Radiating Hope: Radiology Department Blog


Becoming a Mother Will (Hopefully) Make Me a Better Pediatric Radiologist

Becoming a Mother Will (Hopefully) Make Me a Better Pediatric Radiologist

I, like many men and women in today’s world, had put off becoming a parent year after year so as not to compromise the years of education and training that I was lucky enough to be able to pursue. And now as I enter my final weeks of pregnancy, I wonder how will this affect my career?

Related Article: What to Expect When You’re Expecting

Though I know my priorities will change and I will soon have to balance the forces competing for the waking hours in my life, my hope is that this experience will only help me become a better pediatric radiologist. As a fetal imager, I now feel a sort of connection with the expecting mothers who come to our department and I am better able to appreciate some of what they must be feeling. I feel myself becoming more comfortable in my interactions with these women and find my work has new meaning. When I do become a mother, my hope is that experiencing parenthood for myself will make me a better neuroradiologist as well. I will be able to ask myself, “What would I want for my child?” and let that be a guiding force when faced with difficult situations and diagnostic dilemmas.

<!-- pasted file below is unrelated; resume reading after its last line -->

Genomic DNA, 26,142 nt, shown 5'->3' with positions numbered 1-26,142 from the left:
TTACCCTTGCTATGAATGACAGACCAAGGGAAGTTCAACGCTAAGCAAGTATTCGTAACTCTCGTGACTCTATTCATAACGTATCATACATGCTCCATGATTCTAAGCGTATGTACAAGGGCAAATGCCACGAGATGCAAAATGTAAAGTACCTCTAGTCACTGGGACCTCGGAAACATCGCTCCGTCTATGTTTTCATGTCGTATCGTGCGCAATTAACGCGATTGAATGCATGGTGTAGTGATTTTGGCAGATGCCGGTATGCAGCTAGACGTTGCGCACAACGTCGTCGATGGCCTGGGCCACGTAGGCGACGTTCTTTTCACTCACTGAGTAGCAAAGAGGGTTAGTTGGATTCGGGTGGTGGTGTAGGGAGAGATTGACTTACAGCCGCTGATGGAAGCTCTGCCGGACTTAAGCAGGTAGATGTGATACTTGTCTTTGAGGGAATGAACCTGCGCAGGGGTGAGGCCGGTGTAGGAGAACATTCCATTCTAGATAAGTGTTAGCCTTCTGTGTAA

Most of the people I work with are parents themselves and I see the enthusiasm and passion that they are able bring to the workplace every day despite what must be a very busy home life. I too will aspire to let my son inspire me to provide the best care possible for the patients and their families that visit us here at Cincinnati Children’s.

Contributed by Dr. Usha Niagara and edited by Tim OConnor.

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About the author: Glenn Miñano

Glenn Miñano is a media specialist in the Department of Radiology, providing graphic design, photography, printing, video services, and administration of the department’s online properties. His works have been published in several medical articles, such as the American Journal of Radiology and the American Institute of Ultrasound. He has been providing these services to the Radiology Department since 1996.